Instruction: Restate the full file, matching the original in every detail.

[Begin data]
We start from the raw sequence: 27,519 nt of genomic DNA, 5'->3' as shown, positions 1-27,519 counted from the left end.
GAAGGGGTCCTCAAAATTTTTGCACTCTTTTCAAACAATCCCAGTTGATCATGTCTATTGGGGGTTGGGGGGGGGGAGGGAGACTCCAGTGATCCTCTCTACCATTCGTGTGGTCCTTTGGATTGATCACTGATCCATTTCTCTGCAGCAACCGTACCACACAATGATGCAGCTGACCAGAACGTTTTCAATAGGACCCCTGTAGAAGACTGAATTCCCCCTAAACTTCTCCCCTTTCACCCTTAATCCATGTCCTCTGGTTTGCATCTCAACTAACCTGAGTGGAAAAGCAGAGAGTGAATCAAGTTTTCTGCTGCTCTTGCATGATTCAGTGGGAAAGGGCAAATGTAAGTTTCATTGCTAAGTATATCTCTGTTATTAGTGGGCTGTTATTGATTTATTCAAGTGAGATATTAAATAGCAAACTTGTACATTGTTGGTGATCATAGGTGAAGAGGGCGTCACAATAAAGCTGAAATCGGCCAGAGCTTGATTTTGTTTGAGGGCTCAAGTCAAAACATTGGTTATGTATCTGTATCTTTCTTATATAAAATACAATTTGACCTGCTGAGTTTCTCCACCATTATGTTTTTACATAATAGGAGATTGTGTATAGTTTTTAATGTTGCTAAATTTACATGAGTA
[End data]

We start from the raw sequence: 27,519 nt of genomic DNA, 5'->3' as shown, positions 1-27,519 counted from the left end.
GAAGGGGTCCTCAAAATTTTTGCACTCTTTTCAAACAATCCCAGTTGATCATGTCTATTGGGGGTTGGGGGGGGGGAGGGAGACTCCAGTGATCCTCTCTACCATTCGTGTGGTCCTTTGGATTGATCACTGATCCATTTCTCTGCAGCAACCGTACCACACAATGATGCAGCTGACCAGAACGTTTTCAATAGGACCCCTGTAGAAGACTGAATTCCCCCTAAACTTCTCCCCTTTCACCCTTAATCCATGTCCTCTGGTTTGCATCTCAACTAACCTGAGTGGAAAAGCAGAGAGTGAATCAAGTTTTCTGCTGCTCTTGCATGATTCAGTGGGAAAGGGCAAATGTAAGTTTCATTGCTAAGTATATCTCTGTTATTAGTGGGCTGTTATTGATTTATTCAAGTGAGATATTAAATAGCAAACTTGTACATTGTTGGTGATCATAGGTGAAGAGGGCGTCACAATAAAGCTGAAATCGGCCAGAGCTTGATTTTGTTTGAGGGCTCAAGTCAAAACATTGGTTATGTATCTGTATCTTTCTTATATAAAATACAATTTGACCTGCTGAGTTTCTCCACCATTATGTTTTTACATAATAGGAGATTGTGTATAGTTTTTAATGTTGCTAAATTTACATGAGTA